Experts already know that people suffering from chronic stress are prone to experiencing mental health problems – such as anxiety and mood disorders – later in life. Now, a new study from researchers at the University of California, Berkeley, explains why.
Previous research has shown that people with post-traumatic stress disorder (PTSD) and other stress-related conditions have abnormalities in the brain.
The human brain is made up of “gray matter” and “white matter” and scientists have noticed that the proportions of white versus gray matter is different in people with stress illnesses, compared with other people. But so far, scientists have not been able to explain why these differences in the brain occur.
White matter gets its name from the white, fatty “sheath” of myelin coating it – the electrically insulating layer that forms around nerves and accelerates the transmission of electrical signals between cells. The new study focused on cells in the brain that produce myelin – the electrically insulating layer that forms around nerves.
The researchers found that an excess of white matter is found in some areas of the brain in people who experience chronic stress. It seems that the experience of chronic stress causes more myelin-producing cells to be generated, with fewer neurons than normal.
The consequence of this is that the excess of myelin causes the “delicate balance” of the brain to be disrupted, with communication between brain cells slipping out of their normal timing.
To see how this happens, the researchers conducted tests on the hippocampus region in the brains of adult rats. But they found that the neural stem cells in the rats’ hippocampi behaved in unexpected ways.
Previously, it was thought that these stem cells would only mature into neurons, or a type of cell called an astrocyte. However, when the rats were experiencing chronic stress, these stem cells matured into another form of cell – an oligodendrocyte. Oligodendrocytes are the cells that produce myelin.
As well as producing the myelin in white matter, oligodendrocytes also aid the formation of synapses – the structures that allow nerve cells to connect and exchange information with each other.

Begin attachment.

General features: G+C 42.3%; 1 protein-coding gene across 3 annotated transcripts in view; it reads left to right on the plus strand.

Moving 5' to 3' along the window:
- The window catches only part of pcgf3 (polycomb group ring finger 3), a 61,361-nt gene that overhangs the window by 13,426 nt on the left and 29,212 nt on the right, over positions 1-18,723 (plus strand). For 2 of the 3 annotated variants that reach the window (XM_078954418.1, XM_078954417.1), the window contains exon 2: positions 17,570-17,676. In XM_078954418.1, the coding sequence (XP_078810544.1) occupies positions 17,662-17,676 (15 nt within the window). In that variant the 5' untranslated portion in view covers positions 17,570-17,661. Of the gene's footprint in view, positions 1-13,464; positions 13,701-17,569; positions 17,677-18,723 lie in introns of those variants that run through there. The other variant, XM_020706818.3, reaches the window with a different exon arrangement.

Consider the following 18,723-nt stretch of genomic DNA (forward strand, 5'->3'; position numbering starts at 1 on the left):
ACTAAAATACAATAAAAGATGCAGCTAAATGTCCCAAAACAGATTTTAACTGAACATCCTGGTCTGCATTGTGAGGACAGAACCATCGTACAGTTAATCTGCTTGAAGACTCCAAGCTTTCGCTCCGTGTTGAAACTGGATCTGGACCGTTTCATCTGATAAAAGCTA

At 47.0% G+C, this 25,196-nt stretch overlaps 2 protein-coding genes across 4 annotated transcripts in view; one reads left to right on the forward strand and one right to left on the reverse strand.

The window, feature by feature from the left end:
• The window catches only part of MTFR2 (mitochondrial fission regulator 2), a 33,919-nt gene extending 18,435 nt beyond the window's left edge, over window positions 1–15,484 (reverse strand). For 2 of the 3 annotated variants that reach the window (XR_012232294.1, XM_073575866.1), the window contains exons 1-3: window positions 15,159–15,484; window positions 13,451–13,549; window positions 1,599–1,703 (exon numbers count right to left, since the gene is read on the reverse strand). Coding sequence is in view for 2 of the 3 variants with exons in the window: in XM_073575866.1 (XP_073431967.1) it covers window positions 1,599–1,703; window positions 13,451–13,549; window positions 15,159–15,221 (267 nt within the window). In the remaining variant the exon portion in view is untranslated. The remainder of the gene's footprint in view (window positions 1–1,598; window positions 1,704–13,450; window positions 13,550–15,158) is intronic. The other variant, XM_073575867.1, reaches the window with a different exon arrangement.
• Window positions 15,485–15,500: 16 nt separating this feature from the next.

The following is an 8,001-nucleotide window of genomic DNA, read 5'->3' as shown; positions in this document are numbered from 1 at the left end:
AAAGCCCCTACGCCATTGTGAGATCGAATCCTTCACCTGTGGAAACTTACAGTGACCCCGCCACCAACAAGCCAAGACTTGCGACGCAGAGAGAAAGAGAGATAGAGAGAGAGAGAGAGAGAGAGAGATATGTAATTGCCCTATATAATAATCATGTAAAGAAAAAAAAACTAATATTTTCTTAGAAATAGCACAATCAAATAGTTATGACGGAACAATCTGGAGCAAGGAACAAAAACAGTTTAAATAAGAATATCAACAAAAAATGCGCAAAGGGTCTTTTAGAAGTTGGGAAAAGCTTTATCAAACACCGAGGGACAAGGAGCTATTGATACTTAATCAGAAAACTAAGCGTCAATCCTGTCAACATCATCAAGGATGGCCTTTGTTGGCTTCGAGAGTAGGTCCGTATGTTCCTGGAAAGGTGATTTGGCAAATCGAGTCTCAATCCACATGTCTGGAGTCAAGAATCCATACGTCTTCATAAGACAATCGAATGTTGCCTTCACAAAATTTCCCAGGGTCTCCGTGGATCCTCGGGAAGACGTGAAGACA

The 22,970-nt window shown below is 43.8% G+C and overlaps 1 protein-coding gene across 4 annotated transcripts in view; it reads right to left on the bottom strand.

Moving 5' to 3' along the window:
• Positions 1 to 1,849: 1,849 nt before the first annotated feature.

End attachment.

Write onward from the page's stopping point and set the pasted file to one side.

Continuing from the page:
The researchers wonder if people with PTSD undergo changes in brain connectivity. For instance, if their hippocampus (which regulates memory and emotions) might develop a stronger connection to their amygdala (where the “fight or flight” response is processed).
This theory could also mean that PTSD patients might have weaker connectivity between the hippocampus and the prefrontal cortex, which moderates our responses.
“You can imagine that if your amygdala and hippocampus are better connected, that could mean that your fear responses are much quicker, which is something you see in stress survivors,” says study author Prof. Daniela Kaufer.
“On the other hand, if your connections are not so good to the prefrontal cortex, your ability to shut down responses is impaired. So, when you are in a stressful situation, the inhibitory pathways from the prefrontal cortex telling you not to get stressed don’t work as well as the amygdala shouting to the hippocampus, ‘This is terrible!’ You have a much bigger response than you should.”
Prof. Kaufer and her team are conducting further investigations to test this hypothesis.
Because chronic stress is known to also affect memory and learning ability, Kaufer and her team think that this may be accounted for by the rat stem cells maturing into myelin-producing cells rather than the neurons that process and transmit the electrical information necessary for learning and memory skills.
In 2012, Medical News Today reported on a study that found it may be possible to identify people who could be susceptible to PTSD by analyzing scans of their brain.
Written by David McNamee